Air leakages in a retrofitted building from 1930: measurements and numerical simulations
Conference contribution, 2014
Many buildings in Sweden are in need of renovation in order to meet the current standards of energy use in buildings. Particularly challenging are old listed buildings, the majority built before 1950, because the renovation is restricted to the parts that do not change the appearance of the building. This paper presents experiences gained during the renovation of a listed building where aging of materials, movements and settlements during the building operation have left trails in form of air leakage paths that are difficult to cover by renovation. The aim of the work is to bring up certain issues related to air movements in old houses that are not necessarily present in new ones. In the renovation project in question, efforts were made to seal the exterior walls with polyethylene foil before additional insulation in form of vacuum insulating panels was installed. The blower door tests taken in the apartments showed that the air permeability of the building remained basically unchanged after the retrofit. Complementary diagnostics with thermal imaging camera revealed that air leakage paths in intermediate floors and interior walls substantially contributed to the overall air leakage of the building. It was then concluded that the blower door tests alone were not sufficient for the estimation of the air permeability of the building. In addition, hygrothermal measurements in exterior walls showed that new air leakage paths were created between the old wall and the additional insulation. By using numerical simulations, it has been proven that it is the outdoor air that flows through these new air paths, which is advantageous from the moisture safety point of view. However, the flow of outdoor air through the exterior wall increases the overall thermal transmittance of the wall and thus decreases the effects of additional insulation.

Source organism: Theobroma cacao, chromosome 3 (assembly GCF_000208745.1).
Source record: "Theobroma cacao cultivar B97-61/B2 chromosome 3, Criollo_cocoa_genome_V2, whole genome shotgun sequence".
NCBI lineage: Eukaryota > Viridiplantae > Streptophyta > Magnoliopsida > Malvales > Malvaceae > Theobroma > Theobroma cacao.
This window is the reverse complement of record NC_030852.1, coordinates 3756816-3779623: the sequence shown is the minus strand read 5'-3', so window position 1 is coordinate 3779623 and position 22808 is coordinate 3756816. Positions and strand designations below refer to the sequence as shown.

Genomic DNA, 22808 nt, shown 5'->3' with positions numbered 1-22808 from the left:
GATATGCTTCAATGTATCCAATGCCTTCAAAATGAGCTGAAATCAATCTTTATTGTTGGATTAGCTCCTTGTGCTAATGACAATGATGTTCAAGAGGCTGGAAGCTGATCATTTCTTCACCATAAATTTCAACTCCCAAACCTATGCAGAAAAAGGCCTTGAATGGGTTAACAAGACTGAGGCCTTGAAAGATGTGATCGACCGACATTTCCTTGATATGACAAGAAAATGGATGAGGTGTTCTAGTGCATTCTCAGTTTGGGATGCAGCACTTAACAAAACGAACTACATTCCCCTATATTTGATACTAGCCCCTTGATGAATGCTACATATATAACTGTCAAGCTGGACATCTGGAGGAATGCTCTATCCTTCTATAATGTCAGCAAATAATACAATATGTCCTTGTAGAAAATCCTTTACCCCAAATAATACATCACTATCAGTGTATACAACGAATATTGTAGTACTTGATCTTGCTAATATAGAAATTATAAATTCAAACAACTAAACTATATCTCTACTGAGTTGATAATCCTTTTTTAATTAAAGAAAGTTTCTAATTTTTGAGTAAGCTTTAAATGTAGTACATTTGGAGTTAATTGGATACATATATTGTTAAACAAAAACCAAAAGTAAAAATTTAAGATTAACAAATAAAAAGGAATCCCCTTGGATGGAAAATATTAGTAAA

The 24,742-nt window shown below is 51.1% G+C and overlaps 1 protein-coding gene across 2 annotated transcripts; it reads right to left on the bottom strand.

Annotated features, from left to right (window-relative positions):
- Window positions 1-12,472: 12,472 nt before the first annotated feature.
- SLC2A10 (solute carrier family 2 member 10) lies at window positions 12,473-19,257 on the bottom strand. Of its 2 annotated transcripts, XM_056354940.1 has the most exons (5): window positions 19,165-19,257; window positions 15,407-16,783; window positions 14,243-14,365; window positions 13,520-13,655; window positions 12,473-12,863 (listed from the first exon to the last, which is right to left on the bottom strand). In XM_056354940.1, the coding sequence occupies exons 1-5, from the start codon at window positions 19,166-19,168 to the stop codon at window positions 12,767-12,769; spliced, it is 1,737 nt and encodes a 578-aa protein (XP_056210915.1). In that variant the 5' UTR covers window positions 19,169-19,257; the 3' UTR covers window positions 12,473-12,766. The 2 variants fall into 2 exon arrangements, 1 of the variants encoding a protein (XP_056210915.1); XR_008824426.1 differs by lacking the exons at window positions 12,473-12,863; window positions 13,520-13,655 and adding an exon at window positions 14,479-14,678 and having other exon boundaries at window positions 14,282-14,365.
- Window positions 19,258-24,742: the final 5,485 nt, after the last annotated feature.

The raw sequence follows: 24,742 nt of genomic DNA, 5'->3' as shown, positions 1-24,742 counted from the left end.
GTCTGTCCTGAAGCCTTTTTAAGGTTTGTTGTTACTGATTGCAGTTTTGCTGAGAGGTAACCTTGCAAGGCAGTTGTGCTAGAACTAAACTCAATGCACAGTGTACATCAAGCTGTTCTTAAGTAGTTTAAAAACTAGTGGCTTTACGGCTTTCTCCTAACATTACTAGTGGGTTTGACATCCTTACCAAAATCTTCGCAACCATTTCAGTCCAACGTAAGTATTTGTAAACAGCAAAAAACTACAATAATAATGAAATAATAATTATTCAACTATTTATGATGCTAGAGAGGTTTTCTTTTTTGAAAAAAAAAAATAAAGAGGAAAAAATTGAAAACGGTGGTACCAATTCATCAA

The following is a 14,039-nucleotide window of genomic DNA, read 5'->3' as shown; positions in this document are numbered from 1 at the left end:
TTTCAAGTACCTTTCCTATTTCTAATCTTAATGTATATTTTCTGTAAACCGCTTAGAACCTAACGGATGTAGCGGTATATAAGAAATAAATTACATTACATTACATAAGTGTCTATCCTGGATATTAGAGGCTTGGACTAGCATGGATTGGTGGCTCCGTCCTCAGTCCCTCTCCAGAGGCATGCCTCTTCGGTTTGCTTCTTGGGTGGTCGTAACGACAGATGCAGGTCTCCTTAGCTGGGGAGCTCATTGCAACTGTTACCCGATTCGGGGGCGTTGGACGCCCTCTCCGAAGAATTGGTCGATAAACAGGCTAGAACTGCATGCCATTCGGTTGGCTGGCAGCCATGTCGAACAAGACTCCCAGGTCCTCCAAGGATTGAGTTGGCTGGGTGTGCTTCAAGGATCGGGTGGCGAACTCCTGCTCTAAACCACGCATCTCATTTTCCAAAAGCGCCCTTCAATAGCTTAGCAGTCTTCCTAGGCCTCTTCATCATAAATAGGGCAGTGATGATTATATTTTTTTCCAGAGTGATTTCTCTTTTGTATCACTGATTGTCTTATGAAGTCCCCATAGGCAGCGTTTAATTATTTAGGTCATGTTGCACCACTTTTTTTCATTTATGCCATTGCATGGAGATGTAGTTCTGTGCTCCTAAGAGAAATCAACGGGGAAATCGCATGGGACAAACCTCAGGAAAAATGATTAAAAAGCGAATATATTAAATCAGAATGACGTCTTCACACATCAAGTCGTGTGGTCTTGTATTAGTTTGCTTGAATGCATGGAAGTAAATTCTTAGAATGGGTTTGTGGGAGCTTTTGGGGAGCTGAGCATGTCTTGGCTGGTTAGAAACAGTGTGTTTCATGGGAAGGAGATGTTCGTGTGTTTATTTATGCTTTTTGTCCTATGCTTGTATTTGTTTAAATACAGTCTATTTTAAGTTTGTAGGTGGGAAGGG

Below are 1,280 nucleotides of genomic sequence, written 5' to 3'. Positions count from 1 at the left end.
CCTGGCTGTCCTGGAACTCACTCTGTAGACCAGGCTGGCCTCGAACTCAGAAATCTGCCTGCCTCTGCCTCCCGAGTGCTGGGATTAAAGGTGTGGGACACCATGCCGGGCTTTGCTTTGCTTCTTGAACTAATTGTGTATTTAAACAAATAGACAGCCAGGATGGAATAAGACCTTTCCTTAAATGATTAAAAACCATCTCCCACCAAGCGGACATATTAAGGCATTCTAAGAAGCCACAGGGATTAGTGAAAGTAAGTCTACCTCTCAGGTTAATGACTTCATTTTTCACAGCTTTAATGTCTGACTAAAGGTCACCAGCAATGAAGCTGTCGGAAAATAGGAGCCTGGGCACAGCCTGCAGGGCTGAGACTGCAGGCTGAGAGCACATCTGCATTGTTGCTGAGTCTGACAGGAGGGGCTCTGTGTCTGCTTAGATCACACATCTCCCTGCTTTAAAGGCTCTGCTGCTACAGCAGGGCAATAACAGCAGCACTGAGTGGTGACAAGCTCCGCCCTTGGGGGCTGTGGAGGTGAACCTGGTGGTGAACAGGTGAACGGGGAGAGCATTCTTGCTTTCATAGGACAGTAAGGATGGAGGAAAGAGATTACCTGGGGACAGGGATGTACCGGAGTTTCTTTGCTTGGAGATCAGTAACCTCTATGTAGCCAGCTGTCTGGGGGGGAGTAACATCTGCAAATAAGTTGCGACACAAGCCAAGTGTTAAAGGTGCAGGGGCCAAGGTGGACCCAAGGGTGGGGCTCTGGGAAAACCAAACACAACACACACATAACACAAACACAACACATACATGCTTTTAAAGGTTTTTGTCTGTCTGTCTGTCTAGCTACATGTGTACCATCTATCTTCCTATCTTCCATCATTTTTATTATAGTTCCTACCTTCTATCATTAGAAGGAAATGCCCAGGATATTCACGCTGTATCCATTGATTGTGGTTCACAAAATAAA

increased thermal transmittance
hidden air leakage paths